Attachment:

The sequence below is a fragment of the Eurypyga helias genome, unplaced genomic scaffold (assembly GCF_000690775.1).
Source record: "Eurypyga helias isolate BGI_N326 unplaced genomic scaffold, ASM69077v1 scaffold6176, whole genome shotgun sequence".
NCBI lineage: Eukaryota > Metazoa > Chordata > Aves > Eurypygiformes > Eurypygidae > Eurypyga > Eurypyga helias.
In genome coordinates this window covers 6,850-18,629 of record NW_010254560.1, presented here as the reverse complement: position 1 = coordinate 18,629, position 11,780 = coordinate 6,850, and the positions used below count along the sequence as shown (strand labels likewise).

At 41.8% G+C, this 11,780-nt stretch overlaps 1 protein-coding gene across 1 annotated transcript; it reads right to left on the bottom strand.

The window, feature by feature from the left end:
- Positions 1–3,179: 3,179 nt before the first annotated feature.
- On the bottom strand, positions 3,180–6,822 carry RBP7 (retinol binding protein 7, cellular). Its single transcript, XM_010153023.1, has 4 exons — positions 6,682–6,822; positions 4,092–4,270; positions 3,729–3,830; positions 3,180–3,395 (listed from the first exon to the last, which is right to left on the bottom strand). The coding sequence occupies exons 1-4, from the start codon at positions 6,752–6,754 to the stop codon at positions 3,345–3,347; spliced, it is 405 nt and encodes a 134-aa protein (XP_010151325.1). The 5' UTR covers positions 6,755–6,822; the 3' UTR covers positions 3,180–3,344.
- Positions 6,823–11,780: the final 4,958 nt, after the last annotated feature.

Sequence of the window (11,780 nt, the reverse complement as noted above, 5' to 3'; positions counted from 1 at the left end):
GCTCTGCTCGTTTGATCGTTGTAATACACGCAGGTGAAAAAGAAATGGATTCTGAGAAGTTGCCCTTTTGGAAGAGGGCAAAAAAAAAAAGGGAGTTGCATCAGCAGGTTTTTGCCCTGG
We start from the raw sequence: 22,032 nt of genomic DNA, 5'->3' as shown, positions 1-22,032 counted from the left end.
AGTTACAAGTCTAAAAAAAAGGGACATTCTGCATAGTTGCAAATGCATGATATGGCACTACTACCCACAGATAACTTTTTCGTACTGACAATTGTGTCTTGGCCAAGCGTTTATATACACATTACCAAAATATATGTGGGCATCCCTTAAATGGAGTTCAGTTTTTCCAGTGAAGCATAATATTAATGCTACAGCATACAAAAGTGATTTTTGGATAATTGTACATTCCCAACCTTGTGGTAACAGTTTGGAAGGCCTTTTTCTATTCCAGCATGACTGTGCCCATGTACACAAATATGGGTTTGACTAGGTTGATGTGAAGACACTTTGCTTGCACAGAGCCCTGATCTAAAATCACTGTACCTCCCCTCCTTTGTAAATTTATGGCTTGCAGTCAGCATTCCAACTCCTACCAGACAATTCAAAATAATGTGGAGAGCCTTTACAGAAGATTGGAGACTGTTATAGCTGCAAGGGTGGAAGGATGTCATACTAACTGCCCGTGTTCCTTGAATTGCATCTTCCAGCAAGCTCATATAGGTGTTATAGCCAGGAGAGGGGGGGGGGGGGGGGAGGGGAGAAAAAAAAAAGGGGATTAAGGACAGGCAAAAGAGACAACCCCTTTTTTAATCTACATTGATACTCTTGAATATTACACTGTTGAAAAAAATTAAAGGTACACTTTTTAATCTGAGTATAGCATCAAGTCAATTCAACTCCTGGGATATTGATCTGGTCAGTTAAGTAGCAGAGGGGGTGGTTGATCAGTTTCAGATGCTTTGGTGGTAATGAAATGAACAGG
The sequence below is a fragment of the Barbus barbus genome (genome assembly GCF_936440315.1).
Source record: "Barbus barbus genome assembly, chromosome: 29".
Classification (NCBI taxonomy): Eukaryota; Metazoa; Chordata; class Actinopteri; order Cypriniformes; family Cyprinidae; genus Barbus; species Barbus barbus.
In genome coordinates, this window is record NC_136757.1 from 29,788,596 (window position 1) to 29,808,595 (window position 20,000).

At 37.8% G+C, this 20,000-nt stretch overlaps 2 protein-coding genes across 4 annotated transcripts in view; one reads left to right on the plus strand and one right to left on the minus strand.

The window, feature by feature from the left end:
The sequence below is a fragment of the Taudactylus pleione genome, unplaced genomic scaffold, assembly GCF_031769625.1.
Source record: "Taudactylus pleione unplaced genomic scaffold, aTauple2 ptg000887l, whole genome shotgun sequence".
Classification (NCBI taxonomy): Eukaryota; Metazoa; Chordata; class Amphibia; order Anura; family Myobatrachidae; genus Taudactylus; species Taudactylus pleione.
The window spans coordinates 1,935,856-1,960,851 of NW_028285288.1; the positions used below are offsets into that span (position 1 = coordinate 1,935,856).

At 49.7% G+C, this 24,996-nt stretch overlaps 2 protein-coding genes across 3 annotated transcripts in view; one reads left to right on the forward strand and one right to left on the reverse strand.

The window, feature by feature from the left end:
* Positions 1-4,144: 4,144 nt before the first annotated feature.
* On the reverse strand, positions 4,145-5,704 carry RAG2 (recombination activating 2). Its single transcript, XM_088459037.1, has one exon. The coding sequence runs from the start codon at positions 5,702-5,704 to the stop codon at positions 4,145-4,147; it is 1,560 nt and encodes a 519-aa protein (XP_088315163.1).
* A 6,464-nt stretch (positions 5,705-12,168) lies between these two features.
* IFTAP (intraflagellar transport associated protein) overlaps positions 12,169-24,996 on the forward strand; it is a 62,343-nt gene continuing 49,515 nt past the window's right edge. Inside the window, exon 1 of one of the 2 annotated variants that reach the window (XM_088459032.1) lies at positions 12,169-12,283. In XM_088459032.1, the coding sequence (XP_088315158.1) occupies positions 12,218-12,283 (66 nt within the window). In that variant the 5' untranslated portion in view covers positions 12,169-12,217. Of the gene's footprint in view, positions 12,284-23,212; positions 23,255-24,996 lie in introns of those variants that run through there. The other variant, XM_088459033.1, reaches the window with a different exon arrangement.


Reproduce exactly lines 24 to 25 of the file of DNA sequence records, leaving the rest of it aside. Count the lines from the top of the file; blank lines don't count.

At 49.7% G+C, this 24,996-nt stretch overlaps 2 protein-coding genes across 3 annotated transcripts in view; one reads left to right on the forward strand and one right to left on the reverse strand.

The window, feature by feature from the left end: